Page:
Trump takes first step towards H-1B visa reform

'Buy American and hire American': Trump

Trump targets visa program for highly skilled workers

His order, entitled "Buy America, Hire American" is meant to target the controversial H-1B visa program where he asked several federal agencies to review and overhaul some of its components.

In addition, the administration will assess guest worker programs and the cost-benefits of free trade provisions, allowing for national treatment of foreign contracts compared to the reciprocal access.

Currently, 85,000 H-1B visas are given out annually to higher skilled foreign workers who have job offers from American firms. Workers in the USA and United States workers are defined as either U.S. citizens or foreign nationals who have permanent residency, seek asylum, have been granted refuge or those who have been authorised to work.

The officials said the order, which Trump will sign at the headquarters of tool manufacturer Snap-on Inc., would direct the departments of Homeland Security, Justice, Labor and State to propose new rules to prevent immigration fraud and abuse. That takes work away from Americans, lowers wages and keeps Americans from being trained in tech-related fields, they say.

President Donald Trump is planning to sign an executive order that seeks to make changes to a visa program that brings in high-skilled workers.

Veteran steel industry analyst Michelle Applebaum said while it remains to be seen how thoroughly the Trump administration will police the steel industry, the executive order sends a clear message to steel importers.

"The demand for tech talent right now is at an all time high", said Scott MacKinnon, COO of Technical Connections, a longtime technology staffing firm in Southern California.

But prior to the election, Trump was criticized for his use of the H-1B program to hire cheap labor at his properties.

During a campaign stop in Fort St. John, B.C., this week, provincial Liberal Leader Christy Clark said "hire American" rules may be an opportunity for technology firms in Kelowna and Vancouver to attract the brightest minds from the United States.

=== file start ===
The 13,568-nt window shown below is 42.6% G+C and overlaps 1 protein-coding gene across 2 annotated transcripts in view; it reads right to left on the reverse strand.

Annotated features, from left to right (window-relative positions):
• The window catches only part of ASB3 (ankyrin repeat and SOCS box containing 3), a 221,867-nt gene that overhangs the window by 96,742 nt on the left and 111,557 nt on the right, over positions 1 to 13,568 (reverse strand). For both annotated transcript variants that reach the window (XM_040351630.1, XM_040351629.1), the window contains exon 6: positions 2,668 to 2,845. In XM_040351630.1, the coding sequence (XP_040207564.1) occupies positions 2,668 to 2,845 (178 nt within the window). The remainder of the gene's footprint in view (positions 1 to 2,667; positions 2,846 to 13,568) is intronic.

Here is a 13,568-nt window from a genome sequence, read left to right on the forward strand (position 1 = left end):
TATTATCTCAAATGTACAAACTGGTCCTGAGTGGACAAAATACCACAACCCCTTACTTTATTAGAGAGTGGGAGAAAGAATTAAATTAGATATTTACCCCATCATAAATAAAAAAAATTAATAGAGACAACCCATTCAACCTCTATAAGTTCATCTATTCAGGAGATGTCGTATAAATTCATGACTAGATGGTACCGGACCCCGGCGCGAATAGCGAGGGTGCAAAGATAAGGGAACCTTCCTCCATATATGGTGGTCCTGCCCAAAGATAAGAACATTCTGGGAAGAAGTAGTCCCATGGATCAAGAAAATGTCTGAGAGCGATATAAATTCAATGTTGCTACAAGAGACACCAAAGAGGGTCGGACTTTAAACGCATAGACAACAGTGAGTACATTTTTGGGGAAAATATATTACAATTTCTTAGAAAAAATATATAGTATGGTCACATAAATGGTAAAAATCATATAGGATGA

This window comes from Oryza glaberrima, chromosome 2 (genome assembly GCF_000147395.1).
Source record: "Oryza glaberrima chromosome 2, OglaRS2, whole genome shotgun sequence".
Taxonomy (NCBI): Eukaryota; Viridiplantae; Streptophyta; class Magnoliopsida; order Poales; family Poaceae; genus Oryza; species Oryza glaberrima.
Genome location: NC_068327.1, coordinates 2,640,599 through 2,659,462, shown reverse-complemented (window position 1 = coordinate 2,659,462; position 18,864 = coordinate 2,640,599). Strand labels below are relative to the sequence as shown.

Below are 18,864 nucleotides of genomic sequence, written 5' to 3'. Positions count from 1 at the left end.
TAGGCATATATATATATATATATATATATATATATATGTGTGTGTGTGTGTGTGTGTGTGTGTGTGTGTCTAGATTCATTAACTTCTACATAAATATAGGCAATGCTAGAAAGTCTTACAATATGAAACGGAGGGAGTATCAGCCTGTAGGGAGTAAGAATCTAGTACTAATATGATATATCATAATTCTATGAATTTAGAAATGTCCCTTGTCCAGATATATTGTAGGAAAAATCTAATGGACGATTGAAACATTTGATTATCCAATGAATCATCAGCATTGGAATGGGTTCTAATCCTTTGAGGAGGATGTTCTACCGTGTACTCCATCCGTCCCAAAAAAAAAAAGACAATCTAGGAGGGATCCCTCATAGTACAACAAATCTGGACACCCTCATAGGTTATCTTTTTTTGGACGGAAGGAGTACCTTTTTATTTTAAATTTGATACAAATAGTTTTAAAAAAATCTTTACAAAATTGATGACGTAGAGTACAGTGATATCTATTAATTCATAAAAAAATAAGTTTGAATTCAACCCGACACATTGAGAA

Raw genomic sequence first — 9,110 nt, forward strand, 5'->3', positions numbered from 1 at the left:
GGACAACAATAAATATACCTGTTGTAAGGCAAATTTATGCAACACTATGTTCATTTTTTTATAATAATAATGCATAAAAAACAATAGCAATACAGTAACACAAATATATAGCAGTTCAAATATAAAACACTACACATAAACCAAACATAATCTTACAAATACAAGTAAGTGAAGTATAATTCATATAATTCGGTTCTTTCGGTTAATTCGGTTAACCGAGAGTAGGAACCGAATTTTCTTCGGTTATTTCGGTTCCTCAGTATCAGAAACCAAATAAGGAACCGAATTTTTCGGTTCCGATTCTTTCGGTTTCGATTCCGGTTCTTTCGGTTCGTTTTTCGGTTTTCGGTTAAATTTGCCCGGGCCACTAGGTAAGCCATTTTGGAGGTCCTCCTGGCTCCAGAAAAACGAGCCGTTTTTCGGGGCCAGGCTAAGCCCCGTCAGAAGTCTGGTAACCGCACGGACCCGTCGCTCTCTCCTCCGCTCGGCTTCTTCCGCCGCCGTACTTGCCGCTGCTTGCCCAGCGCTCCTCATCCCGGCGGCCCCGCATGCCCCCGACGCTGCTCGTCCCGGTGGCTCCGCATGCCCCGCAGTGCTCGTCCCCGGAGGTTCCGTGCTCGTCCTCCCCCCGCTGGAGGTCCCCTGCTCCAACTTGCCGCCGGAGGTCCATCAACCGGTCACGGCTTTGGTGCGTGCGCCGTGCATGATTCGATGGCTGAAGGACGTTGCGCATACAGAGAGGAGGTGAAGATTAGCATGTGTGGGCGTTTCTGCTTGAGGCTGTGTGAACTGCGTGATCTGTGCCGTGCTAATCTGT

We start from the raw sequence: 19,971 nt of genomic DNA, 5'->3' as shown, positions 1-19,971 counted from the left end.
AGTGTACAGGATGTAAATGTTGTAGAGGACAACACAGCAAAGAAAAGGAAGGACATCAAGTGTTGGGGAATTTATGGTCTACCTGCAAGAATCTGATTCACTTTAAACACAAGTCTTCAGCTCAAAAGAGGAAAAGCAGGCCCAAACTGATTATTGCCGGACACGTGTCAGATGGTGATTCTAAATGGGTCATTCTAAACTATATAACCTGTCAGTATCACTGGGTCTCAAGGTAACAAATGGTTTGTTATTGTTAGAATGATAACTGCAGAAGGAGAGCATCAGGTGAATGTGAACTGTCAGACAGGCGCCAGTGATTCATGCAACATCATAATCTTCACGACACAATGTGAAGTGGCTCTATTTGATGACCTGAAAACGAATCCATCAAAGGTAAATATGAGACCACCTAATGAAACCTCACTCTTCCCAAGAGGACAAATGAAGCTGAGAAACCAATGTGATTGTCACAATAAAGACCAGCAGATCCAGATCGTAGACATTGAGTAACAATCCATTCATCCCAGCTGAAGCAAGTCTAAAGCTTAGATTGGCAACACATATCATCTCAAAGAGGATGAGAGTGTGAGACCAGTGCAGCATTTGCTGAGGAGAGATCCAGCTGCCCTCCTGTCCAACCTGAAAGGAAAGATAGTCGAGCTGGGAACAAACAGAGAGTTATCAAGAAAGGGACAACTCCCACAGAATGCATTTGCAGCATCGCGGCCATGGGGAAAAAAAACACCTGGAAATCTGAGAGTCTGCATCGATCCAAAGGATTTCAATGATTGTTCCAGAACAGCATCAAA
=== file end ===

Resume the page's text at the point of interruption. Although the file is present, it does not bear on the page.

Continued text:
Mr Trump's wife Melania used an H-1B visa in her early days as a model in NY, says the BBC's Gary O'Donoghue in Washington.

But the White House says that such exemptions have gone too far and that USA contractors are unjustly losing out.

No. Trump has not capped the number of visas, or made any alterations there.

For too long, he complained, American companies that have bid on USA government contracts - for work ranging from building roads to supplying computer equipment to federal agencies - have unfairly lost out to foreign competitors. If those companies can't secure the workers they need, they could move their operations overseas.

Cutting off the supply of goods not made in the United States would create fresh problems for USA companies, he said. "People who are willing to move to another country to start a company are entrepreneurial by definition".

The policy would have a "somewhat meaningful" impact on the US steel industry, but "I'm kind of skeptical it even happens", Lee McMillan, an analyst at Clarksons Platou Securities, said in a telephone interview.

"At least now, there is a chance, if you are willing to get the degree, you train yourself and you're well prepared, you can also obtain these positions". Since then, the number of H-1B teachers has fallen.

But it falls way short of Mr Trump's campaign pledge to end the H-1B visa programme. But privately executives at most Indian IT firms will admit they are anxious.

Almost 86 per cent of the H-1B visas issued for workers in the computer space go to Indians and this figure is now sure to be scaled down to about 60 per cent or even less, the paper said. And any changes to the work visa process is bad news for India's $150bn IT service industry.

"There's not going to be a light switch that's flipped, and suddenly there's 65,000 new jobs open for Americans only", MacKinnon said, adding, "there is a little bit of showboating going on, saying "I'm bringing jobs back to America" - in about three to six years".

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